"There is an awful lot of righteous indignation floating around college football lately. A man spending the next 20 years of his life in federal prison for fleecing investors out of more than $900 million says he gave some money and benefits to some Miami Hurricanes over the last 10 years. I'm not interested in talking about what did or didn't happen. I'm not interested in confirming or denying the spiteful ramblings of an insecure snitch with an inferiority complex. I'm interested in talking about hypocrisy.

"I want to talk about the hypocrisy of the NCAA and, by extension, its constituent school administrations; the very people who have enriched themselves so shamelessly on the backs of the kids they're soon to righteously delight in punishing.

"First, a little background: I had it easy at the University of Miami, and it often felt like it was too much to bear. I had an easier time in class than most of my teammates, and far less was expected of me on the football field. I went to school on academic money and I played football because I wanted to and because I had played my whole life, not because it was the only way for me to get through school or make a better life for myself and my family. I can't speak about what it's like to be a high profile recruit, an All-American, or a future NFL star and the pressures such statuses entail. But I can tell you this: College football is a grind.

"The NCAA says players put in 20 hours a week. Anybody who has spent any time around a college program knows that 60 is a better number. Then add 12 to 15 hours a week of class on top of that. Seventy-five hours a week, in exchange for a stipend mathematically designed to make your ends almost meet.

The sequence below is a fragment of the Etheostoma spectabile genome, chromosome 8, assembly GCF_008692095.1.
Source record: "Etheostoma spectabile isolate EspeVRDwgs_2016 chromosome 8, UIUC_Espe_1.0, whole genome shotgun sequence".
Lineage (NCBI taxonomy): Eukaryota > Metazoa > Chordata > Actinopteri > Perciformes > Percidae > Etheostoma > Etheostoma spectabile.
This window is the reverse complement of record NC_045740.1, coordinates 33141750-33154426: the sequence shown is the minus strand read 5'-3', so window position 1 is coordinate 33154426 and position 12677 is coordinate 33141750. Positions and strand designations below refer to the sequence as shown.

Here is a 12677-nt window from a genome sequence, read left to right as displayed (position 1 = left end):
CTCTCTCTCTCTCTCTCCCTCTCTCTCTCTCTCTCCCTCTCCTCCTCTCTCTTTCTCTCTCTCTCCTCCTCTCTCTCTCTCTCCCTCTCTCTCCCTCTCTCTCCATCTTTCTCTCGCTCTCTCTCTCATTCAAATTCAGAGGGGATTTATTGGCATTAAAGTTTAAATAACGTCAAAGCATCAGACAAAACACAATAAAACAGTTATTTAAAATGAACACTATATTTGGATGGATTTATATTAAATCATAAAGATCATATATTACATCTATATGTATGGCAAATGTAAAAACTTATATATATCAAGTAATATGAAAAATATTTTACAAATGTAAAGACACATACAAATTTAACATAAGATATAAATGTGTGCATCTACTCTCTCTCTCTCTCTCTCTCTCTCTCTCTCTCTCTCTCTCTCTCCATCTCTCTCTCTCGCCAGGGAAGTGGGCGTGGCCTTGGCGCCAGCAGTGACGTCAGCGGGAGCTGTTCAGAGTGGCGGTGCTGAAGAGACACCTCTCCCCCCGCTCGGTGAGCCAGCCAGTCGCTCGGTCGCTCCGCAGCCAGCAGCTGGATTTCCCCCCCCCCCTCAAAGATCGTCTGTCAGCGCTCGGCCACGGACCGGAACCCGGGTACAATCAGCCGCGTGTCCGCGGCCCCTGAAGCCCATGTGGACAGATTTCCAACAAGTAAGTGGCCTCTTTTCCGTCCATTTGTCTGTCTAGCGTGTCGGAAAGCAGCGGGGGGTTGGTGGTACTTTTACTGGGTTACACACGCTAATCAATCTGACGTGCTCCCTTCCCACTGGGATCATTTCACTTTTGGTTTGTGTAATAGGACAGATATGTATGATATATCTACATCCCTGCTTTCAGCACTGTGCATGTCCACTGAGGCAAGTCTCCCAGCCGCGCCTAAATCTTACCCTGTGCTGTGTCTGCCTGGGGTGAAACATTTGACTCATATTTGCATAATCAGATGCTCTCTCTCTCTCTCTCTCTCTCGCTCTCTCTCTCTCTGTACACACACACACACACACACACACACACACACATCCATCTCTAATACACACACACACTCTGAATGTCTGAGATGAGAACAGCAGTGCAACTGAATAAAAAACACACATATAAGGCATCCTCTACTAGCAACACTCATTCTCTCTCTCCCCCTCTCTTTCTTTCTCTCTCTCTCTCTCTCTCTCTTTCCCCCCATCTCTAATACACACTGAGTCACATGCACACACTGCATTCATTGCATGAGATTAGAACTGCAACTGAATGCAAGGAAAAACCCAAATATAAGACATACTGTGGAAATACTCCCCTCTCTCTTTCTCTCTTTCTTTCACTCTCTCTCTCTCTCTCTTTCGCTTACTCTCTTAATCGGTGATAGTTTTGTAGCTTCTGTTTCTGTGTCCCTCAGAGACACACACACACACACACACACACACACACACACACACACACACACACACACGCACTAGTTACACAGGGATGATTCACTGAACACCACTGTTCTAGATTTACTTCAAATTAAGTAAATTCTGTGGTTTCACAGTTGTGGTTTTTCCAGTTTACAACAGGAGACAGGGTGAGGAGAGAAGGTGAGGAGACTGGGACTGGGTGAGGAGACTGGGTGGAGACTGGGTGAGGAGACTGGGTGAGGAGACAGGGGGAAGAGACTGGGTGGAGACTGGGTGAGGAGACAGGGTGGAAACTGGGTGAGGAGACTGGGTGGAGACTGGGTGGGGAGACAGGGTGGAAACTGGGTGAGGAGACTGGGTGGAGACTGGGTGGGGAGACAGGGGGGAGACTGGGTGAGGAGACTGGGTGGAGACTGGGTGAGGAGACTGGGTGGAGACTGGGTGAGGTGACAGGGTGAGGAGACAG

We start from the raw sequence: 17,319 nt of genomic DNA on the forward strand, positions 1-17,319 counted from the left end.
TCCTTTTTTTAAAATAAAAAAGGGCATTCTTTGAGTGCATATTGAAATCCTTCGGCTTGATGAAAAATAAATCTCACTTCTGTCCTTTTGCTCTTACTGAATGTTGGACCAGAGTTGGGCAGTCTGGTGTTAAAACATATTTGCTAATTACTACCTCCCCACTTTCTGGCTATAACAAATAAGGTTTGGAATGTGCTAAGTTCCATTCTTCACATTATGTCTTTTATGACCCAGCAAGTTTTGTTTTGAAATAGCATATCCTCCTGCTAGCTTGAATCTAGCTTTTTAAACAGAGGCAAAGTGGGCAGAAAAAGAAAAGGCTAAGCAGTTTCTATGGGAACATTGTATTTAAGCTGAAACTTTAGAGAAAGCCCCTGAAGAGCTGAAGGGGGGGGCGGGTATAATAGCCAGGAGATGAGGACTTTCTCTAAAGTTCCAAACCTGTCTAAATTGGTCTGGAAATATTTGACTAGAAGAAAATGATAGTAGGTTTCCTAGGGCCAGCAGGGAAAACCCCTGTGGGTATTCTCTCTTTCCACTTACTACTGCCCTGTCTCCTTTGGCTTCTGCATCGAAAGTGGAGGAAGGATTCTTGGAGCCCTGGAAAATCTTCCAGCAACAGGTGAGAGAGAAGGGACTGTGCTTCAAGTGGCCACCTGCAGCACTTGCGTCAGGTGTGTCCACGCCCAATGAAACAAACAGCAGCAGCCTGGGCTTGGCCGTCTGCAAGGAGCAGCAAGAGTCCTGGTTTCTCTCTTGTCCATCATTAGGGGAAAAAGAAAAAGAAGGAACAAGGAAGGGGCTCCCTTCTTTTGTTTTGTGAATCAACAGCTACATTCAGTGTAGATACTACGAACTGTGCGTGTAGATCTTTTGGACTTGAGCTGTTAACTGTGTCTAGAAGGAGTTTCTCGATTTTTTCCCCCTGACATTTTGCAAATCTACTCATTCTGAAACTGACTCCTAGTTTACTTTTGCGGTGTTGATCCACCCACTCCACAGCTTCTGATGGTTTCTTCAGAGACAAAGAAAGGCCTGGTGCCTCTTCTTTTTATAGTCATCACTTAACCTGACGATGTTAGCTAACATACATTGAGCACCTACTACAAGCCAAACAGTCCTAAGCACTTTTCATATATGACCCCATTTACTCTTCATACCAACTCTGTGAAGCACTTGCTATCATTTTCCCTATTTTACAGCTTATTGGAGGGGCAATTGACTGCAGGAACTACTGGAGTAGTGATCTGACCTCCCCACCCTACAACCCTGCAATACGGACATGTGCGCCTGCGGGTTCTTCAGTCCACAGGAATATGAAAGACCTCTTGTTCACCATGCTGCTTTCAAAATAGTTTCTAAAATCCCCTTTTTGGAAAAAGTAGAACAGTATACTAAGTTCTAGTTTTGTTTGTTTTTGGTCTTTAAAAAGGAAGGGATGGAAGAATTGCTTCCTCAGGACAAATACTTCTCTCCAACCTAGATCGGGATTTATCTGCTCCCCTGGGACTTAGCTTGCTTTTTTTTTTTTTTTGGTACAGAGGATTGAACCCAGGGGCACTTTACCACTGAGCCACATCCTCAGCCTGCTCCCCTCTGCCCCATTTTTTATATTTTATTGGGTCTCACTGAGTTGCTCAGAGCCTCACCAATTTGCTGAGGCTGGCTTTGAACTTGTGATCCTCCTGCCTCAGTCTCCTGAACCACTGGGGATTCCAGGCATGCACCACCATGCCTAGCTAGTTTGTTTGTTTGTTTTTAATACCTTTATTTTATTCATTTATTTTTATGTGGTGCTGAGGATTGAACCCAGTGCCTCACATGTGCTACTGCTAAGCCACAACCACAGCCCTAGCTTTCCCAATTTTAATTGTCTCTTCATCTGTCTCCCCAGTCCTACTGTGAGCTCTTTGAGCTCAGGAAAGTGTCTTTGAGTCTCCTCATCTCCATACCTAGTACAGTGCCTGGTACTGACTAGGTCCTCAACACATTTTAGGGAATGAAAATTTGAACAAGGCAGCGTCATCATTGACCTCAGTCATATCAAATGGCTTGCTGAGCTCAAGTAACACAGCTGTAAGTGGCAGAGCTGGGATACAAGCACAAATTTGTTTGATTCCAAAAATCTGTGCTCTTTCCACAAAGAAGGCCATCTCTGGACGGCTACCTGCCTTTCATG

"The president of the NCAA makes more than $1 million a year. Any head coach worth his salt is making two or three times that. Talking heads at ESPN/ABC/CBS and the presidents of most major institutions join them in the seven-digit salary club.

"That's what this is really about, and people have to understand that. Why is it a problem for [former Georgia wide receiver] A.J. Green to sell his jersey when the NCAA sells 22 variations of the very same jersey? Why can't [former Ohio State quarterback] Terrelle Pryor get some free ink from a fan? Why don't people react the same way to that as they do to hearing that Peyton Manning is selling phones for Sprint or that Tiger Woods gets paid $100 million to wear Nike gear? What's the difference?

"The difference, as far as I can tell, is that the NCAA has done a wonderful job duping people into believing this multibillion-dollar-a-year industry is pursued for the sake of amateurism. It's a total sham. The coaches aren't amateurs, the administrators aren't amateurs, the corporate sponsors and media companies that make hundreds of millions of dollars a year on the backs of these players aren't amateurs. The only 'amateurs' involved are the guys doing all the work. Pretty nice racket if you can get it.

"The NCAA and ESPN are going to be telling you that some great kids are scumbags because they allegedly broke rules designed to keep them poor and implemented by people making money hand over fist. An ESPN shill in a $5,000 suit is going to ask you to morally condemn the kids who provide the framework for said shill to make enough money to afford that suit because those kids might have taken some free food and drinks. They're going to be called 'cheaters' despite the obvious fact that boat trips don't make you run any faster or hit any harder.

"Oklahoma gives Bob Stoops $3 million a year and nobody blinks. A car dealership in Norman gives [former OU quarterback] Rhett Bomar a couple hundred bucks and everyone wets themselves. Urban Meyer sat on TV this very day, making approximately $1,500 an hour to sit there and flap his lips, and was asked to judge a bunch of 20-year-old kids for allegedly accepting free food and drinks and party invites.